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Forbes.com

Reinventing the Bank Contact Center

As banks close their physical branches, they are transforming their contact centers as multi-channel hubs for customer interactions.

  • April 13, 2017
  • min read

Article

Reinventing the Bank Contact Center

This article originally appeared on Forbes.com.

Could the humble contact center, which still relies heavily on technology invented in the 19th century, hold the key to the ability of retail banks to transform themselves into nimble, digitally adept institutions?

Contact centers, known for their long rows of employees wearing telephone headsets, are usually thought of as a cost of doing business, not as a pillar of the retail bank of the future. But contact centers are being reborn. As banks close their physical branches, they are reimagining their contact centers as multi-channel hubs for customer interactions.

For the most part, contact centers aren’t seen as bastions of great customer service. When 115,000 banking customers were asked in a Bain & Company survey to evaluate their experiences interacting with their bank through various channels, they ranked contact centers dead last. They had significantly better experiences using digital channels, especially mobile.

While it may seem counter-intuitive, banks are actually using phone-based contact centers to drive digital adoption. Customers who call in for help on digital transactions are being coached on how to do them on their own. As many as 70% of calls to present-day bank contact centers are avoidable and better handled by digital channels.

A study at a major financial institution showed that more than 40% of customers were in front of a screen or had ready access to a device when they called the contact center about an issue, making it relatively easy for agents to show them how to use the company’s digital apps. The agents may have spent extra time working with customers on those initial calls, but their efforts were repaid in future productivity gains in calls avoided, not to mention improvements in customer experience and retention.

That’s not to say human-based telephone interaction is going away for good. Even in a digital age, some issues are best handled by phone, and some customers simply prefer to speak to a live person. It’s critical for banks to get these encounters right. Although contact centers account for less than 10% of customer interactions at most banks, they represent nearly 30% of the so-called moment-of-truth encounters—those that inherently have higher emotional stakes for the customers, such as calling to report a stolen credit card. These moments are key to maintaining—or losing—customer loyalty.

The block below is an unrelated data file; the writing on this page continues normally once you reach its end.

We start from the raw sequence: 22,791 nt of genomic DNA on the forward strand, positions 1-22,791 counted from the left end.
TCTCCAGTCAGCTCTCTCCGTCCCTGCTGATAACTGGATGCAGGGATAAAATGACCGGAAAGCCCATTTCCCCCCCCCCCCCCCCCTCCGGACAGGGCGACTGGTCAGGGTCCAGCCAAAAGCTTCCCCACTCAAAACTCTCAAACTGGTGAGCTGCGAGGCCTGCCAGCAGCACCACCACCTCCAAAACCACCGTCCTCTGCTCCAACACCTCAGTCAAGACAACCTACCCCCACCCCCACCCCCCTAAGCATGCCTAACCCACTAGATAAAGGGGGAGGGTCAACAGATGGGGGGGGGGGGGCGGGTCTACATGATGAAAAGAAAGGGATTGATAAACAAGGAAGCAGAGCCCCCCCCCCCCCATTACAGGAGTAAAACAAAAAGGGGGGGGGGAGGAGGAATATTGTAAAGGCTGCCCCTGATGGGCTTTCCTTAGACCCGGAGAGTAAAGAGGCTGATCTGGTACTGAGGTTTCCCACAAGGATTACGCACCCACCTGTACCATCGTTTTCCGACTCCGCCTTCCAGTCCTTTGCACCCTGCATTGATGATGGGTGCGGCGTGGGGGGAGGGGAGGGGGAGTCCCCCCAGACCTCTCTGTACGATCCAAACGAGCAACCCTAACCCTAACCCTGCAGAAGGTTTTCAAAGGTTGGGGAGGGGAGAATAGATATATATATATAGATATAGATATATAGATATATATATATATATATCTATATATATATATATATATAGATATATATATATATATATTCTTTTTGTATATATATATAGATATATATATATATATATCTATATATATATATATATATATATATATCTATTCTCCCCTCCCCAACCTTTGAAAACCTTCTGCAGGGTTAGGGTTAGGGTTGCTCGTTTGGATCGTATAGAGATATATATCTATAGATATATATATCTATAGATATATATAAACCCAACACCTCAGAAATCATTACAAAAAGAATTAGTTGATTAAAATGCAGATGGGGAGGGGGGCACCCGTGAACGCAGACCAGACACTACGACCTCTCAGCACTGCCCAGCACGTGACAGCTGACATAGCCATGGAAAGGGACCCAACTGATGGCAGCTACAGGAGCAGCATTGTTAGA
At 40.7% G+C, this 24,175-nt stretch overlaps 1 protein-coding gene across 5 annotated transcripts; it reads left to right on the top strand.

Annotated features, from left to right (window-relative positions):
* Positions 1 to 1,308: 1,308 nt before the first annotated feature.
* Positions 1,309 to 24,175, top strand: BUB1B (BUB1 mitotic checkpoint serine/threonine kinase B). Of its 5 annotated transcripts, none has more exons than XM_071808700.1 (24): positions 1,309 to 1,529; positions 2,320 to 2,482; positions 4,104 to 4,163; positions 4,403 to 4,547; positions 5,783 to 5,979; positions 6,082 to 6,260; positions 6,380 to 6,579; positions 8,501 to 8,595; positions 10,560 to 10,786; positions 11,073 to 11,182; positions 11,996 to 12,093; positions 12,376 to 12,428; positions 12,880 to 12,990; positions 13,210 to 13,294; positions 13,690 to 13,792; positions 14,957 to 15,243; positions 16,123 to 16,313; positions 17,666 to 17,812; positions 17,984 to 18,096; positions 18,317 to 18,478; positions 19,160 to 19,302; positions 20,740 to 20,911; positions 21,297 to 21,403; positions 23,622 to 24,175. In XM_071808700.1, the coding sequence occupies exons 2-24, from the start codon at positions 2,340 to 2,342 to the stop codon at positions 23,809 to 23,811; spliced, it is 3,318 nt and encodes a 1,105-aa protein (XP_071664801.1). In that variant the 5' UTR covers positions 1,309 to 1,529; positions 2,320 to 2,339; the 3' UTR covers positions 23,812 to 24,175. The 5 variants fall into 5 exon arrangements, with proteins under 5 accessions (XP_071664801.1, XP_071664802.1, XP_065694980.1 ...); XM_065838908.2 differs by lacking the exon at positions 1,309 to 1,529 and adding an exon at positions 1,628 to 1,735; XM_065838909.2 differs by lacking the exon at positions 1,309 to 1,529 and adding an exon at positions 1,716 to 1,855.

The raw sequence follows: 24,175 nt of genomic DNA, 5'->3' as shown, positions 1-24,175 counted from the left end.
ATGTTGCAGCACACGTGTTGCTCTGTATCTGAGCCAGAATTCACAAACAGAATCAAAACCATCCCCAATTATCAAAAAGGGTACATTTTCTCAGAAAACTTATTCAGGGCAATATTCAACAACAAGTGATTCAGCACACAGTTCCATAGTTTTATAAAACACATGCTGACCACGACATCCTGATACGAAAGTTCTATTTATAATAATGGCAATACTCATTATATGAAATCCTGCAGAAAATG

As more customers migrate to digital for routine transactions, contact center agents can concentrate on selling and supporting more complex products, such as home mortgages. A new kind of contact center may require a new type of employee. As the channel and product mix evolves, banks are rethinking their sourcing and location strategies to ensure they’re able to tap into skilled labor pools. In some cases, banks are insourcing or re-shoring operations that were previously outsourced or offshored.

Using technology, banks are giving their contact center customers more choices for interactions. Leading-edge banks go beyond phone, email, chat and social media to offer video and screen sharing. Banks are also taking advantage of advanced tools such as speech analytics and episode analytics to help them understand why customers contact them and which channels they’ve used.

It may take considerable investment over a period of years to build a dynamic, customer-focused contact center, but it’s well worth the effort. Forward-looking banks realize that the long-neglected and underappreciated contact center is the critical element in improving the customer experience and promoting the migration to digital.

Nikola Glusac is a partner with Bain & Company in the Munich office, and Corrie Carrigan is a Bain partner based in Chicago.

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